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dc.contributor.advisorSum, Amadeu K.
dc.contributor.advisorKoh, Carolyn A. (Carolyn Ann)
dc.contributor.authorGilmer, Matthew W.
dc.date.accessioned2007-01-03T04:20:36Z
dc.date.accessioned2022-02-09T08:40:05Z
dc.date.available2007-01-03T04:20:36Z
dc.date.available2022-02-09T08:40:05Z
dc.date.issued2013
dc.identifierT 7170
dc.identifier.urihttps://hdl.handle.net/11124/76819
dc.description2013 Spring.
dc.descriptionIncludes illustrations (some color).
dc.descriptionIncludes bibliographical references (pages 78-81).
dc.description.abstract>In the wake of the Deepwater Horizon oil well blowout, significant research was undertaken to study this disaster. In particular, studies into the role of gas hydrates in deep sea blowouts, whether this is in the open ocean or within containment vessels. However, the buoyancy of gas of oil and hydrates in deep ocean causes the phases to rise too quickly for easy study. As a result of this issue, the Center for Hydrate Research designed and constructed CSM High-Pressure Water Tunnel (HPWT) to study hydrates at deep sea conditions, 4°C and above 1000 psi. The HPWT utilizes counter-flowing water to suspend the gas bubbles in a viewport, referred to as the Bulls-eye. The entire system is designed to operate at high pressures, with the minimum pressure rating value at 3200 psi (Bulls-eye). Pressure control and gas injection are controlled through the use of Isco syringe pumps. Temperature control is done through a chiller circulating a water-ethylene glycol mixture in copper tubing running countercurrently to the stainless steel flow lines. Gas injection is recorded by the Isco volume difference over the course of the experiment, which is then used in unison with Peng-Robinson equation of state to calculate the number of moles of methane. The system is capable of recording temperatures, pressures, and flow rates in a LabView program, which also controls the pumps and chiller. A high-speed/high-resolution camera is used to record videos of the bubbles at a rate up to 1000 frame per second and a resolution of 2560 x 1680 pixels. The HPWT is able to produce hydrates at the interface between the bulk water and the suspended methane gas bubbles. Initial studies in the system looked for the volume of methane added for hydrate formation and also approximations of hydrate growth rates. The amount of methane for hydrate formation was compared to predictions from CSMGem and Multiflash. The point of initial hydrate plate formation was found to occur near the predicted Multiflash concentrations of saturated water and sI hydrate equilibrium, even though the system exists at three-phase conditions. The average value of the ratio between experimental and predicted concentrations for hydrate plates was found to be 1.02. Complete hydrate shells were also seen in the system and formed when the experimental to predicted mole fraction ratio was 1.95. These results indicate that hydrates may form in accordance with two-phase equilibrium, but a complete shell will not form until there is almost twice the amount of gas in the system. The hydrate shell area growth rates were compared to literature values and found to both be on the order of 0.4 mm 2/s. These results are only an estimate as the video recording techniques do not capture the entire hydrate formation process, but instead are taken from image estimates at different times. These results are encouraging as most of the literature values were done at static conditions, as opposed to the flow conditions in the HPWT. In general, the results from these initial studies show that hydrate formation may prove difficult following deep sea well blowouts. Initial experiments show hydrate formation occurs at the two-phase equilibrium line predicted by Multiflash, but a complete shell will not form until twice as much gas as added. This amount of gas may not be present following a deep sea blowout. Most importantly, the HPWT is capable of forming hydrates to further study their impact in the open ocean and in deep sea blowouts. The system was designed to incorporate other studies that may prove helpful, such as the insertion of model cofferdams to study hydrate formation in containment units. The system also can be used to simulate oil and water flows, such as those in oil pipelines, to study flow assurance issues involving hydrates.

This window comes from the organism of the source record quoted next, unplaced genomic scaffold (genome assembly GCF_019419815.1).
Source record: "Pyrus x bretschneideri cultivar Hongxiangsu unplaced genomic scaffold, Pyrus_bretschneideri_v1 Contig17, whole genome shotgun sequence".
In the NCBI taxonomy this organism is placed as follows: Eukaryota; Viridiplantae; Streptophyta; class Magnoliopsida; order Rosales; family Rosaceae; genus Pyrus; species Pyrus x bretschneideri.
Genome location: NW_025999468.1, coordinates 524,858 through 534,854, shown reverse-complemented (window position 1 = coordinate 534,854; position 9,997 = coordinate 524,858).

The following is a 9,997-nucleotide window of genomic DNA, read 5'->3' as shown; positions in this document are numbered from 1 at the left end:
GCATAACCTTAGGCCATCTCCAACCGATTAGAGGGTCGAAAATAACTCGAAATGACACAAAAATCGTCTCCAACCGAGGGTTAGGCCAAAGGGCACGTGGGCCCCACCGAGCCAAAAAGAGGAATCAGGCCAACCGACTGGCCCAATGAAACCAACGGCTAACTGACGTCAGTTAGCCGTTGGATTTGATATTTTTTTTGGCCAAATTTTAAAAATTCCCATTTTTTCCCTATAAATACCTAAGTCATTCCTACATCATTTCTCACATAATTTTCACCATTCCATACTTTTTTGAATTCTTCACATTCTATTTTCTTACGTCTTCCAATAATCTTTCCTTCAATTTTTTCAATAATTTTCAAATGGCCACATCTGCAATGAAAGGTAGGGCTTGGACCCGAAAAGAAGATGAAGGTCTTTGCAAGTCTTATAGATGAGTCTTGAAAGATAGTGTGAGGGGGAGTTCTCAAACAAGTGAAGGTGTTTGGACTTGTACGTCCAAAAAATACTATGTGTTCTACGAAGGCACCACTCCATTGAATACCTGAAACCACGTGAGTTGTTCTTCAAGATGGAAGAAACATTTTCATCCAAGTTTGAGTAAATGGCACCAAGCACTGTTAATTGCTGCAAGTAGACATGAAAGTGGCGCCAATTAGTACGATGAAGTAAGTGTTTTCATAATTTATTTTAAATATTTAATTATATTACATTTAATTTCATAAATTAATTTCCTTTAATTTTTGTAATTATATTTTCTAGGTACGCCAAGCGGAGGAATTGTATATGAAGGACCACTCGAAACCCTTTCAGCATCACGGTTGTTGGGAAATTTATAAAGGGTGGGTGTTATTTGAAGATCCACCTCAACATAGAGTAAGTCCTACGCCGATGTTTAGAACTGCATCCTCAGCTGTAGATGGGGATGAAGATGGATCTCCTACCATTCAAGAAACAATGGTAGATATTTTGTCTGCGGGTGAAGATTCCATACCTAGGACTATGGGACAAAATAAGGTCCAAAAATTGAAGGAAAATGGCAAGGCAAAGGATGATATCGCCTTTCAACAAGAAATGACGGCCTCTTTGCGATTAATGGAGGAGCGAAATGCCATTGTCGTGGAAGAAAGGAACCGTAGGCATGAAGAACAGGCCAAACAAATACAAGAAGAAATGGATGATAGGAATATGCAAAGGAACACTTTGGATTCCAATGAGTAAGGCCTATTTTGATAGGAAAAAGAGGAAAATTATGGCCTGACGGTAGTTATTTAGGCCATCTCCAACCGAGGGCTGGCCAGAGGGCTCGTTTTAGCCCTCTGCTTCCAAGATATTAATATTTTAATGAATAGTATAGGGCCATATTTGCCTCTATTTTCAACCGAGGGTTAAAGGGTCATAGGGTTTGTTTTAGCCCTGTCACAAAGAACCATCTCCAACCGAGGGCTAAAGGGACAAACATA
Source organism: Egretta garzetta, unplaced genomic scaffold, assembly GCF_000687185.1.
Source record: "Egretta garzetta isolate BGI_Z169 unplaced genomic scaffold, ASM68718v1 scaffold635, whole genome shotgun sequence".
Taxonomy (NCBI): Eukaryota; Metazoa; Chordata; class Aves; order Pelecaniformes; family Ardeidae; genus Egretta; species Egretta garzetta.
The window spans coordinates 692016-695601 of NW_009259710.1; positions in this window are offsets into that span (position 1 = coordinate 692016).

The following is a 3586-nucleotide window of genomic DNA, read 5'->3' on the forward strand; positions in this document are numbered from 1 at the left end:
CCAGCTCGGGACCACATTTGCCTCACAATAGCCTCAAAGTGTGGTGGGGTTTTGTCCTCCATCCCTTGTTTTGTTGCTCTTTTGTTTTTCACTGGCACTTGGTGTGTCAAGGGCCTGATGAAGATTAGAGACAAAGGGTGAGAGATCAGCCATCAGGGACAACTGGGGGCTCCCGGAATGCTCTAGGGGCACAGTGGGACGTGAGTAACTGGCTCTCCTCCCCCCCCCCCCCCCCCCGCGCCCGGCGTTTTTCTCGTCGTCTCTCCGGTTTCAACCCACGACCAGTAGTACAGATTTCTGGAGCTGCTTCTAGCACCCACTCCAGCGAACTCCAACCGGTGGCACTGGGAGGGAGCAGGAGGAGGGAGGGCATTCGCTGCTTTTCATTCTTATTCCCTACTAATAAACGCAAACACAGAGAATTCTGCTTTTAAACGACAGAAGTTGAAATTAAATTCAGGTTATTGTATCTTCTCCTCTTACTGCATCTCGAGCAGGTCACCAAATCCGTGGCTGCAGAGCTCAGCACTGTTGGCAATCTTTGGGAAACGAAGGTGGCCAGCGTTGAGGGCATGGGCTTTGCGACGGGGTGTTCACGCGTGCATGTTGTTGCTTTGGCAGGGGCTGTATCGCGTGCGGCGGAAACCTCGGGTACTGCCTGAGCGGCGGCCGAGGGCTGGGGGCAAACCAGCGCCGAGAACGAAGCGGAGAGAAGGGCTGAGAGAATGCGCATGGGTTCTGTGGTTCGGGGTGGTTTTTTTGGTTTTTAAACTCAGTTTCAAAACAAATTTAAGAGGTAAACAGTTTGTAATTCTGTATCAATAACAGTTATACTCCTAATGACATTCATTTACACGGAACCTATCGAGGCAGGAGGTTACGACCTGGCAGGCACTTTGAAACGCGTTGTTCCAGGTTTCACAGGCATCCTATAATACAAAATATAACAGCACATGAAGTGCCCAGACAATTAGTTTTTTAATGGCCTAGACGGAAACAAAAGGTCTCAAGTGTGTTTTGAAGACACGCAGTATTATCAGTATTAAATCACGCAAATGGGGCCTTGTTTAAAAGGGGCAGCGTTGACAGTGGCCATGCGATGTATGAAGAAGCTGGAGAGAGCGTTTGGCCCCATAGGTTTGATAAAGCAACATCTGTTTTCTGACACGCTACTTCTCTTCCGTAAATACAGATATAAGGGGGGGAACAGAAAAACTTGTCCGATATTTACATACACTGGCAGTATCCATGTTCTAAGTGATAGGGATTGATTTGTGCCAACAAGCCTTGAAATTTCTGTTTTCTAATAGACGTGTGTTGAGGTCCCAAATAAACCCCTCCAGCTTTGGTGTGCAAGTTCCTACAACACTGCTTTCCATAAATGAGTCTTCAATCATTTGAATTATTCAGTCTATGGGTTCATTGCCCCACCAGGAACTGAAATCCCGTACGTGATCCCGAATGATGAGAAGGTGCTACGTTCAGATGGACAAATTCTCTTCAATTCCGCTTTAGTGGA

dc.format.mediumborn digital
dc.format.mediummasters theses
dc.languageEnglish
dc.language.isoeng
dc.publisherColorado School of Mines. Arthur Lakes Library
dc.relation.ispartof2010-2019 - Mines Theses & Dissertations
dc.rightsCopyright of the original work is retained by the author.
dc.subjecthydrates
dc.subjectcounter-flow loop
dc.subjecthydrate shells
dc.subjectsuspended bubbles
dc.subject.lcshNatural gas -- Hydrates
dc.subject.lcshCounterflows (Fluid dynamics)
dc.subject.lcshPetroleum pipelines -- Fluid dynamics
dc.subject.lcshBubbles
dc.titleHydrates on suspended bubbles: development of a high pressure counter-flow system and initial measurements
dc.typeText
dc.contributor.committeememberNeeves, Keith B.
dc.contributor.committeememberWu, Ning
dc.contributor.committeememberSloan, E. Dendy, 1944-
thesis.degree.nameMaster of Science (M.S.)
thesis.degree.levelMasters
thesis.degree.disciplineChemical and Biological Engineering
thesis.degree.grantorColorado School of Mines


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